Tribute to the pay gap

Now, I don’t begrudge anyone who gets paid well for founding a successful company. Entrepreneurship is part of the lifeblood of our economy. Zynga employs 2,800 people, and it's already profitable. It is the world’s leading social game developer, with 152 million users in 175 countries. About 54 million people play Zynga games each day.

 

But Pincus' $1 billion in earnings for creating a game company that runs on virtual money clearly underscores the widening gap in reward between those at the top and the rest of working Americans. So it's tough to let him off because "this is how the game works." It's precisely because this is how the game works that so many people are ticked off about widening pay disparities, and so many academics are concerned about the damage it does to our social fabric. The last thing we need is a huge underclass that gives up because they have the sense the game is fixed.

 

Over the past few decades, the CEO-worker pay gap has widened to about 350-1, from around 40 in the 1980s. And research by Emmanuel Saez of the University of California, Berkeley shows that between 1993 and 2008, the top 1% of families raked in more than half the gains in overall income.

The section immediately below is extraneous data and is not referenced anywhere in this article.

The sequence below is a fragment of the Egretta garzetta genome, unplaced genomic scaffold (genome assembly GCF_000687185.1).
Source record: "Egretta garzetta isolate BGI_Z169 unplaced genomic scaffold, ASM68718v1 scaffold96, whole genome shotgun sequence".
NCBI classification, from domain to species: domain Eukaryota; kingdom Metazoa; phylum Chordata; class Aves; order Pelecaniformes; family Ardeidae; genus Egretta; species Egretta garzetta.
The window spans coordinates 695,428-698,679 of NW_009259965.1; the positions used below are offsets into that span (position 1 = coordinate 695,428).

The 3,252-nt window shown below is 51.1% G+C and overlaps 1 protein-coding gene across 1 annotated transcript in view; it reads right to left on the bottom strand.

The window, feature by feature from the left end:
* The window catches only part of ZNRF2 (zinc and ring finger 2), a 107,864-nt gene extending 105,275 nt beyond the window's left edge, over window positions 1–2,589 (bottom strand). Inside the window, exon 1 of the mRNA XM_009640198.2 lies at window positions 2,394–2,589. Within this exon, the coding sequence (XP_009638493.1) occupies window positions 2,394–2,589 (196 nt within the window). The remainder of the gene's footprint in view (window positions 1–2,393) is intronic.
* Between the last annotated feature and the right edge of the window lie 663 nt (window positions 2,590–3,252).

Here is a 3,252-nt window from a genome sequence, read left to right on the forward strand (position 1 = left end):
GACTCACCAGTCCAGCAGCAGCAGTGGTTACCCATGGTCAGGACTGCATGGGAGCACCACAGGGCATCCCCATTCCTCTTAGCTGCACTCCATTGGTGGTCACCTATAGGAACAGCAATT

Pincus' huge payday exemplifies this trend. I'm pretty sure the entrepreneurs who came up with Monopoly, one of the most popular games ever, never even dared to dream they could make the inflation-adjusted equivalent of $1 billion off the game in the first three years, let alone in their entire lifetimes.

 

Besides, a billion-dollar payday still seems a little outrageous at a time when so many people are unemployed -- including, most likely, many "Farmville" fans who have plenty of time to play the game because they're out of work.

 

While many people struggle to pay their mortgages and lose their homes in foreclosure, Pincus has two houses on the market in San Francisco -- one at $8.1 million and the other at $2.2 million, according to The Wall Street Journal. His newly minted $1.1 billion in Zynga wealth is one-seventh of the entire worldwide market for fantasy game virtual goods, which is worth around $7.3 billion, according to In-Stat, a market research firm.